A novel based on Forster’s own experiences in India of the British Raj and the Indian independence movement in the 1920s. When Adela Quested and her elderly travel companion Mrs Moore journey to the Indian town of Chandrapore, they are instantly aware of the narrow-minded Anglo-Indian influence within society and that, as a result, they are not experiencing ‘true’ India. They enlist well-respected local physician, Dr Aziz, to help them discover the real country however this leads to a misunderstanding during a tour he organises to the Marabar Caves that ends up embroiling Dr Aziz in scandal. A tale that raises tensions between race, class and privilege in India’s colonial era.
A Fine Balance by Rohinton Mistry
Set in India in 1975, A Fine Balance is the story of four strangers who are unexpectedly thrown together when the government declares a ‘State of Emergency’ as a consequence of political unrest. Widowed Dina Dalal takes in a young student and two tailors who have been uprooted from their homes into her tiny, rundown apartment. Together they struggle through their new shared life initially mistrusting each other to eventually becoming a family of sorts in spite of their differences in class, background and religion. A book that shows human heart and spirit amidst cruelty and corruption.
Shantaram by Gregory David Roberts
This epic novel tells the story Australian ex-con and former heroin addict, Lin, who having escaped from prison in his home country, flees to India on a fake passport. Lin’s Indian reinvention involves living in one of Mumbai’s poorest slums where he starts a free health clinic, a stint in the Bollywood film industry, unrequited love, fighting in a war that is not his own and joining the Bombay mafia whose boss Khader Khan becomes his mentor and spiritual guru. Based on the author’s own encounter with the underworld of Mumbai, Shantaram offers a fascinating portrayal of an India that’s simultaneously seductive and chaotic, and the mesmerizing journey the protagonist takes within it.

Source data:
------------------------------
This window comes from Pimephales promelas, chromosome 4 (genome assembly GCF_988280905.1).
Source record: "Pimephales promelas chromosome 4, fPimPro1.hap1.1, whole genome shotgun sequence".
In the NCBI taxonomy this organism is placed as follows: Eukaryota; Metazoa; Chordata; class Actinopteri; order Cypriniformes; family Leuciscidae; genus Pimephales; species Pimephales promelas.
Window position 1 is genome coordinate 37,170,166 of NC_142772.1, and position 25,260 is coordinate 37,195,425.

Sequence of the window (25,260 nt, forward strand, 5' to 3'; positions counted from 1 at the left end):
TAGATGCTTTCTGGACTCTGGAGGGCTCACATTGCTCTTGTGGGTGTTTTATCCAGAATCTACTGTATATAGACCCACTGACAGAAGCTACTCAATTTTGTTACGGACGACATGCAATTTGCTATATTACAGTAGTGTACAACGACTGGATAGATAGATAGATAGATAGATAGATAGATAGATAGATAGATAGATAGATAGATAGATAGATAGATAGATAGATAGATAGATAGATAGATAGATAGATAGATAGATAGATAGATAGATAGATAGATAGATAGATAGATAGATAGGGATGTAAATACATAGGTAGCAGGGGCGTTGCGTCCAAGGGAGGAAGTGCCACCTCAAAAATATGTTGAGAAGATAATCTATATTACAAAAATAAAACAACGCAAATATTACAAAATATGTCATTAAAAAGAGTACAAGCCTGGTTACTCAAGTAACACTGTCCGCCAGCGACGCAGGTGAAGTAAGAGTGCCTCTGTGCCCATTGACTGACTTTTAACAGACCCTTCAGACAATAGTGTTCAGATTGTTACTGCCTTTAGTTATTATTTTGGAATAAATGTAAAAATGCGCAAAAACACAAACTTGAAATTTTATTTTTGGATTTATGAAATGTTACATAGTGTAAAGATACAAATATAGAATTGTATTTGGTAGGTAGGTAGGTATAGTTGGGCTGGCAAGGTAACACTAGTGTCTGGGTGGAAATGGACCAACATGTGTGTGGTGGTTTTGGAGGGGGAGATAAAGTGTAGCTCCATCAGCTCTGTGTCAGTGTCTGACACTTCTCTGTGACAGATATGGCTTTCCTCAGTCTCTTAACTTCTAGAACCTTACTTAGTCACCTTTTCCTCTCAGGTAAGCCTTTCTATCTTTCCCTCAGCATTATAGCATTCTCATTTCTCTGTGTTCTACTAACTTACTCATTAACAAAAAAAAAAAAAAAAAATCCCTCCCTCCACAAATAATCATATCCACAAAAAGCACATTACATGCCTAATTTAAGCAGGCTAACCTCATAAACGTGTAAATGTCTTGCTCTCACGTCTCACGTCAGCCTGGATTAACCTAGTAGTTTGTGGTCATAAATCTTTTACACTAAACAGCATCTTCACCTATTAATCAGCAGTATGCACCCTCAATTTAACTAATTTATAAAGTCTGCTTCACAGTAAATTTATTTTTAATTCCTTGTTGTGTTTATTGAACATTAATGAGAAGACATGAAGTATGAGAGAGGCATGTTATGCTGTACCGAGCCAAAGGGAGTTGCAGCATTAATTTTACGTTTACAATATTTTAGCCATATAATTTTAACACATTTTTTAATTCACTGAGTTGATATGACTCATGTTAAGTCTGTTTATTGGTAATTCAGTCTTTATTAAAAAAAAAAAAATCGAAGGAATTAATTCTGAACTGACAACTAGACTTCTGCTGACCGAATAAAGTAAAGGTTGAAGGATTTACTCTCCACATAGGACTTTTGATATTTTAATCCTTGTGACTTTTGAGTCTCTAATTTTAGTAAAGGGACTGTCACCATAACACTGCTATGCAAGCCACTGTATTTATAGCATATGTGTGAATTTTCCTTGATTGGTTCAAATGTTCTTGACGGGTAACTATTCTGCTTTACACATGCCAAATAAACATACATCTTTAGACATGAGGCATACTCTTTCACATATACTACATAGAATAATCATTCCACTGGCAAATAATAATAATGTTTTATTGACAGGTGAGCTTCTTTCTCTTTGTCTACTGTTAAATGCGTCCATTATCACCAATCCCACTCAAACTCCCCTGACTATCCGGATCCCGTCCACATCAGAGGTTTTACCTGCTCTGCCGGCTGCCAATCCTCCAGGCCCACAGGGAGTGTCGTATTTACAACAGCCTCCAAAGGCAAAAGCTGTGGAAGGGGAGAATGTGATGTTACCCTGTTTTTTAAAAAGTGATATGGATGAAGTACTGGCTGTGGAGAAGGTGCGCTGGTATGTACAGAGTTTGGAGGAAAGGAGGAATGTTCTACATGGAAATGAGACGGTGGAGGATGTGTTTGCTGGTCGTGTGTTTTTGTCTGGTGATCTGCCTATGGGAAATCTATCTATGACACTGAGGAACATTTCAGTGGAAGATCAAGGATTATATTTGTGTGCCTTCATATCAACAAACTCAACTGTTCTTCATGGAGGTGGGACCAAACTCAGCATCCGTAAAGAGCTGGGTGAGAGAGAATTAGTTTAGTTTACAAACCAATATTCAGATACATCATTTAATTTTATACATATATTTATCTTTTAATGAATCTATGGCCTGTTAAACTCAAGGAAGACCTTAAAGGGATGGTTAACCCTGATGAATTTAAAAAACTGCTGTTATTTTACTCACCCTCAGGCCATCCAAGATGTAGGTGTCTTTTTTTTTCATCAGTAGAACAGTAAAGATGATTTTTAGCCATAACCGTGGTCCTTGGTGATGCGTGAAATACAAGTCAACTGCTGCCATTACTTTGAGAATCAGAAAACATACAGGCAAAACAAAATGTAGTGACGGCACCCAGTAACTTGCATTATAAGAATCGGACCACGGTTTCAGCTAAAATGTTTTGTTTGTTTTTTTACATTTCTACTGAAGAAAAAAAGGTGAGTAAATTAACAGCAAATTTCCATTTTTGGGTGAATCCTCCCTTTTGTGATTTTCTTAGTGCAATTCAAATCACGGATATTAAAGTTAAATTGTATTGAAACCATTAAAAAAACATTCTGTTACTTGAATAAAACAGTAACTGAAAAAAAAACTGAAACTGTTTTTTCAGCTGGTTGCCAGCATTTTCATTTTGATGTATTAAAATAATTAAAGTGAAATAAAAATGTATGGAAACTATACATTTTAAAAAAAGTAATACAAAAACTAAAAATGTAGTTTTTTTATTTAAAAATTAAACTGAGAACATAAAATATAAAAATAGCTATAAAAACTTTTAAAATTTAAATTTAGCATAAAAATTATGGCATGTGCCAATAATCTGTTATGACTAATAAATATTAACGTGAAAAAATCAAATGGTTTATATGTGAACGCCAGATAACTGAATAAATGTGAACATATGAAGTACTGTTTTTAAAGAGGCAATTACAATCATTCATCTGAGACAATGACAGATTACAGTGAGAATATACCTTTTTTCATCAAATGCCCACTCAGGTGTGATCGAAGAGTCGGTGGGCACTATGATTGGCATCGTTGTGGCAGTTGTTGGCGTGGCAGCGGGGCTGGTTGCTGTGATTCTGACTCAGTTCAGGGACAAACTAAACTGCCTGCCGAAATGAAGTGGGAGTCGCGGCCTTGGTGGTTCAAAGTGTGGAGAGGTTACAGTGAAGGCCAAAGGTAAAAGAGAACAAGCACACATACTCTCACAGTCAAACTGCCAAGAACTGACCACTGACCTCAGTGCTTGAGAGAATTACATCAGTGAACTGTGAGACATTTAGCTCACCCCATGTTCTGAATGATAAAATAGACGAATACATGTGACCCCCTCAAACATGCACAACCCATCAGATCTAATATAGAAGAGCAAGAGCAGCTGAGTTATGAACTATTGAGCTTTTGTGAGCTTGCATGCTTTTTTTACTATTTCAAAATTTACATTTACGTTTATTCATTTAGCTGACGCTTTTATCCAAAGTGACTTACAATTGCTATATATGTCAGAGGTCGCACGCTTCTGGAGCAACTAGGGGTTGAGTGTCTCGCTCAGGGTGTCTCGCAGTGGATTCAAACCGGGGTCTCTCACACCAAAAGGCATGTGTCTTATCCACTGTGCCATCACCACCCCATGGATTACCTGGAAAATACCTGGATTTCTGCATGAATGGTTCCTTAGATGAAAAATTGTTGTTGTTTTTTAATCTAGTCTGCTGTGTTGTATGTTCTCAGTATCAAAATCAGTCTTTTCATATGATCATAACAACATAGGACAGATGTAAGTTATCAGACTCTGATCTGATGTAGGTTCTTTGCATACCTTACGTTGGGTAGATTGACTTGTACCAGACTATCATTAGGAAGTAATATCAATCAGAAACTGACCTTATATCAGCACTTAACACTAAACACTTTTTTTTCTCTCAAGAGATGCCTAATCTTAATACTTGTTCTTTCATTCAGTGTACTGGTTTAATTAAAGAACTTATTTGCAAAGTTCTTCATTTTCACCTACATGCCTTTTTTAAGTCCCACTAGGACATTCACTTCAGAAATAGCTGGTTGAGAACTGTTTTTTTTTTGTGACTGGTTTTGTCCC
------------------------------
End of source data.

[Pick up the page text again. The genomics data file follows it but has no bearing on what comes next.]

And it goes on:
A.R. Rahman – Score for Slumdog Millionaire
One of India’s most eminent contemporary musicians, A.R. Rahman has composed songs, jingles and scores for many Indian films and television programmes along with personal albums. Though internationally famous before, he is best known for composing the score of Danny Boyle’s 2008 film Slumdog Millionaire for which he won two Academy Awards.
Pandit Ravi Shankar – Music of India
Ravi Shankar is a prolific Bengali musician who popularised Indian music around the world with his hauntingly beautiful melodies. A master of the art of sitar playing, he taught The Beatles’ guitarist George Harrison how to play, as well as influencing many other musicians globally.
Panjabi MC – The Raj
Anglo-English music producer, artist and DJ, Rajinder Singh Rai, better known by stage name Panjabi MC has made his name paying tribute to his Punjabi roots through his music, modernising traditional bhangra by mixing it with elements of garage, hip hop and electronic sounds. His 1998 hit song ‘Mundian to Bach Ke’ was a global hit, endorsed by Jay-Z and one of the best-selling singles of all time. His signature combination of authentic Indian beats with mainstream music is prevalent in his 10th studio album ‘The Raj’.